This article contains a discussion of the effects of rural education on indigenous people's use of the rain forest. Ordinary schooling should have direct and indirect effects on people's use of the forest. In the short run, education probably enhances conservation by increasing the political leverage of communities to defend their rights. In the long run, education should reduce dependence on the forest by increasing rural income through the adoption of better agricultural technologies and off-farm rural work and by reducing population pressure through migration and lower fertility. I test these ideas through a qualitative discussion of education among the Sumu Indians of the tropical rain forest of Nicaragua. In the conclusion I suggest that estimates of social rates of return to rural schooling may be too low because they leave out the positive environmental externalities of schooling. Several policies are discussed at the end of the article.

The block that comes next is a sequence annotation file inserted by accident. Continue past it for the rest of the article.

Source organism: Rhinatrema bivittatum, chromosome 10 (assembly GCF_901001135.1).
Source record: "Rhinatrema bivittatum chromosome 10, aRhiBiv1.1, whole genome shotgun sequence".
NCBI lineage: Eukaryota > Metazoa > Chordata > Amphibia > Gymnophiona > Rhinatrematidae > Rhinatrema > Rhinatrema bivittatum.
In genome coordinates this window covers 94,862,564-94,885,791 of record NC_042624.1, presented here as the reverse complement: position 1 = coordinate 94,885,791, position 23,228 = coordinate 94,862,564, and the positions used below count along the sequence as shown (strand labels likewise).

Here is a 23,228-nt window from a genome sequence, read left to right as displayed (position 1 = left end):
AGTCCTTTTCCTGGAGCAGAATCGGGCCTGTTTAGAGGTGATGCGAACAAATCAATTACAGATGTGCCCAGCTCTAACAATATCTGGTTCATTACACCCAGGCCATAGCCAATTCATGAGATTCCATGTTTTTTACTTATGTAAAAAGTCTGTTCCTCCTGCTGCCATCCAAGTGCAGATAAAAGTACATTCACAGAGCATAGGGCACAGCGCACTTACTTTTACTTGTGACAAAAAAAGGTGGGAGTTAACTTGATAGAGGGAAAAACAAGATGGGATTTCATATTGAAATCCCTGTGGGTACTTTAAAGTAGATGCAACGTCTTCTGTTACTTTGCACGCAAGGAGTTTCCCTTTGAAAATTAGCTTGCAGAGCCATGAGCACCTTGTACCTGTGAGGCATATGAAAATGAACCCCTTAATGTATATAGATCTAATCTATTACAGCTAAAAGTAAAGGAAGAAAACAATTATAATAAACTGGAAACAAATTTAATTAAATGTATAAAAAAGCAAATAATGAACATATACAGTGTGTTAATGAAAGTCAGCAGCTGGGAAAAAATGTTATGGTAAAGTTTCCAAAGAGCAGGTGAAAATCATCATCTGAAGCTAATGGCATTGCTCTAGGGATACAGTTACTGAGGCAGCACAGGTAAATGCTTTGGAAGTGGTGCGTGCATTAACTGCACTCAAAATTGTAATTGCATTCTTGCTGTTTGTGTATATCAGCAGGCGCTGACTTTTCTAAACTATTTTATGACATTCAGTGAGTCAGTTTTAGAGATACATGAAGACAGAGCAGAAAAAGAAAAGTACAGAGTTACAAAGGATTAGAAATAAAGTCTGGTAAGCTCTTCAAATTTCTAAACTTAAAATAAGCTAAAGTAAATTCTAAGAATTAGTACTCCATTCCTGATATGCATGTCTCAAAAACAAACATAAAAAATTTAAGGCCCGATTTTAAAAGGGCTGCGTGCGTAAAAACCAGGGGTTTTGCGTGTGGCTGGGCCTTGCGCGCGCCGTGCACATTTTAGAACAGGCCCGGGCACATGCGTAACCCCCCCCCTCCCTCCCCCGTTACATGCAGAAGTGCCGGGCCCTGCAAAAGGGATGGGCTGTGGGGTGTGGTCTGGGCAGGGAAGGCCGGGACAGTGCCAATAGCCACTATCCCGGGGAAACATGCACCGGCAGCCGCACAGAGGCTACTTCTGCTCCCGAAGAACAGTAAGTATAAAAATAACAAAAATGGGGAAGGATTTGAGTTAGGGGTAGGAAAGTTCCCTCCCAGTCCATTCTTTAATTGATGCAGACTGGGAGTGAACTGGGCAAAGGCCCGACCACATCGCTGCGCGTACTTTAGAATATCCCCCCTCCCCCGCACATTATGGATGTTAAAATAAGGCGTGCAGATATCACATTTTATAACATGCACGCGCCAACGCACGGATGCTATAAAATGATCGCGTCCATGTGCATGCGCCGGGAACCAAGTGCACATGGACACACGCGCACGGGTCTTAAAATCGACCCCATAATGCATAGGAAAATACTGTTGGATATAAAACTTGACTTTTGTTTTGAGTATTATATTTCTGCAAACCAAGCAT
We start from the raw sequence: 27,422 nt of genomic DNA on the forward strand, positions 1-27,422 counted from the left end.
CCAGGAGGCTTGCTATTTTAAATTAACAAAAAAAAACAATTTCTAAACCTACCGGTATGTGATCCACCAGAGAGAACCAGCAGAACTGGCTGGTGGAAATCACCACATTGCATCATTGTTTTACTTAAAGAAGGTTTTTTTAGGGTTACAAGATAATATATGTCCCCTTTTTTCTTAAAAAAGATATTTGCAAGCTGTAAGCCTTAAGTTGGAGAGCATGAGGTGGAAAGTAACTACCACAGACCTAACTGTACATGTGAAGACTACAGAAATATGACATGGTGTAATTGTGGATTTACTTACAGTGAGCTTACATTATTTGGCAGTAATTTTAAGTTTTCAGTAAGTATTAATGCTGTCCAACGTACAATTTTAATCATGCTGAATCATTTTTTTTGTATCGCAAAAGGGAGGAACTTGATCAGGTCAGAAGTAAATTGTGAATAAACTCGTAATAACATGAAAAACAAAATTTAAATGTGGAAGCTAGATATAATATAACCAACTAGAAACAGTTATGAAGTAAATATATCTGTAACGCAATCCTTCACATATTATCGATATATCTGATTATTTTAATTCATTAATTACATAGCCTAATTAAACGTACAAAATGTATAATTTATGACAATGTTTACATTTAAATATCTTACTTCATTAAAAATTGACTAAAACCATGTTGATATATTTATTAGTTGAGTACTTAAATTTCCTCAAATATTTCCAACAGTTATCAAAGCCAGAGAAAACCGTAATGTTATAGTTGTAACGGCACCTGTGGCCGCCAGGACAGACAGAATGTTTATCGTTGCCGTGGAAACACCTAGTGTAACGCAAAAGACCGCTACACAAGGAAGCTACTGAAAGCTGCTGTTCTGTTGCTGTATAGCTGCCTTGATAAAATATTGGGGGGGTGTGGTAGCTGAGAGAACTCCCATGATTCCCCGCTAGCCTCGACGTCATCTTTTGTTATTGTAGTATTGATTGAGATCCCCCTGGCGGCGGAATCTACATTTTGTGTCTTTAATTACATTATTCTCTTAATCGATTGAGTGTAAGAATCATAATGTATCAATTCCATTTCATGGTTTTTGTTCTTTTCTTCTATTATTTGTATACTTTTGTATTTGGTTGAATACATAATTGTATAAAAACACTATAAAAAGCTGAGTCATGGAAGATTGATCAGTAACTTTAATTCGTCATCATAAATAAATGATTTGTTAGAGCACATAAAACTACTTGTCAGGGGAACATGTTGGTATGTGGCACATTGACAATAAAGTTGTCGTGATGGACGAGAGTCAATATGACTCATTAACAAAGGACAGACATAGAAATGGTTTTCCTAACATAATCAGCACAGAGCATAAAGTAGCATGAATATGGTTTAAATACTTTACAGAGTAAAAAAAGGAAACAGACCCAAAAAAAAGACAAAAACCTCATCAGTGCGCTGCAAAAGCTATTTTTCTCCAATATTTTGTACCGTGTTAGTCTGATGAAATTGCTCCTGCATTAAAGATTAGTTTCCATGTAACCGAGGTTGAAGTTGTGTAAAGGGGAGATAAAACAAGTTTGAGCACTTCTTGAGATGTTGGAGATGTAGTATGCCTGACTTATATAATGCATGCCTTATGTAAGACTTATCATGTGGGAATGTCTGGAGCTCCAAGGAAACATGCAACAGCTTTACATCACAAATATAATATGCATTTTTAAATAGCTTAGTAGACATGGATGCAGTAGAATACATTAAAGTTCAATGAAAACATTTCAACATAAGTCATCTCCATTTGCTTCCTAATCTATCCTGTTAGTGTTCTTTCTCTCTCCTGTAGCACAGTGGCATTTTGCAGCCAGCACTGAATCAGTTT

This content is only available as a PDF.
You do not currently have access to this content.